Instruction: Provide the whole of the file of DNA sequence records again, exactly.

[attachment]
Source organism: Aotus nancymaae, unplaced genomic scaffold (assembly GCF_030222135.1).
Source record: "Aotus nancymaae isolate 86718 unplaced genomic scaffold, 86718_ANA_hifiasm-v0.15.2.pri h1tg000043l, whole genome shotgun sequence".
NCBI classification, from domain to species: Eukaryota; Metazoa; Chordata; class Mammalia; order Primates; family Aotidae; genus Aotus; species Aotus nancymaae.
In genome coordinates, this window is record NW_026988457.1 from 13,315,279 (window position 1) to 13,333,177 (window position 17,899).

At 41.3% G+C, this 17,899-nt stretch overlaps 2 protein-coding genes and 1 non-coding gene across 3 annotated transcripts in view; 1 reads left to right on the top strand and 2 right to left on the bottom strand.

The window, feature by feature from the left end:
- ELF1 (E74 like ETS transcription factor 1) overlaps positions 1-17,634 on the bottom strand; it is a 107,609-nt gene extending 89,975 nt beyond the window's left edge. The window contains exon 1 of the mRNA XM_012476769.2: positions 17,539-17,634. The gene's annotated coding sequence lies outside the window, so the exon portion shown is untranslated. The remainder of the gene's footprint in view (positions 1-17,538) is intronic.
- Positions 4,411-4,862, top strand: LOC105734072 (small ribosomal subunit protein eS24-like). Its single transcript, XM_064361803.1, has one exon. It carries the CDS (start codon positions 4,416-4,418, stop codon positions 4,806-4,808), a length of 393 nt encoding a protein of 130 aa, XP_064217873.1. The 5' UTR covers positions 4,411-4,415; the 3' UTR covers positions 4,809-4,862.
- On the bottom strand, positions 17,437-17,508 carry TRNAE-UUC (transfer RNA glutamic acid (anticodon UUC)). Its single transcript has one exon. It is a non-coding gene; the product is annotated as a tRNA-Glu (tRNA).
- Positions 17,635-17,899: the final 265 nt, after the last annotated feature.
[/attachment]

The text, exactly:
Source organism: Aotus nancymaae, unplaced genomic scaffold (assembly GCF_030222135.1).
Source record: "Aotus nancymaae isolate 86718 unplaced genomic scaffold, 86718_ANA_hifiasm-v0.15.2.pri h1tg000043l, whole genome shotgun sequence".
NCBI classification, from domain to species: Eukaryota; Metazoa; Chordata; class Mammalia; order Primates; family Aotidae; genus Aotus; species Aotus nancymaae.
In genome coordinates, this window is record NW_026988457.1 from 13,315,279 (window position 1) to 13,333,177 (window position 17,899).

At 41.3% G+C, this 17,899-nt stretch overlaps 2 protein-coding genes and 1 non-coding gene across 3 annotated transcripts in view; 1 reads left to right on the top strand and 2 right to left on the bottom strand.

The window, feature by feature from the left end:
- ELF1 (E74 like ETS transcription factor 1) overlaps positions 1-17,634 on the bottom strand; it is a 107,609-nt gene extending 89,975 nt beyond the window's left edge. The window contains exon 1 of the mRNA XM_012476769.2: positions 17,539-17,634. The gene's annotated coding sequence lies outside the window, so the exon portion shown is untranslated. The remainder of the gene's footprint in view (positions 1-17,538) is intronic.
- Positions 4,411-4,862, top strand: LOC105734072 (small ribosomal subunit protein eS24-like). Its single transcript, XM_064361803.1, has one exon. It carries the CDS (start codon positions 4,416-4,418, stop codon positions 4,806-4,808), a length of 393 nt encoding a protein of 130 aa, XP_064217873.1. The 5' UTR covers positions 4,411-4,415; the 3' UTR covers positions 4,809-4,862.
- On the bottom strand, positions 17,437-17,508 carry TRNAE-UUC (transfer RNA glutamic acid (anticodon UUC)). Its single transcript has one exon. It is a non-coding gene; the product is annotated as a tRNA-Glu (tRNA).
- Positions 17,635-17,899: the final 265 nt, after the last annotated feature.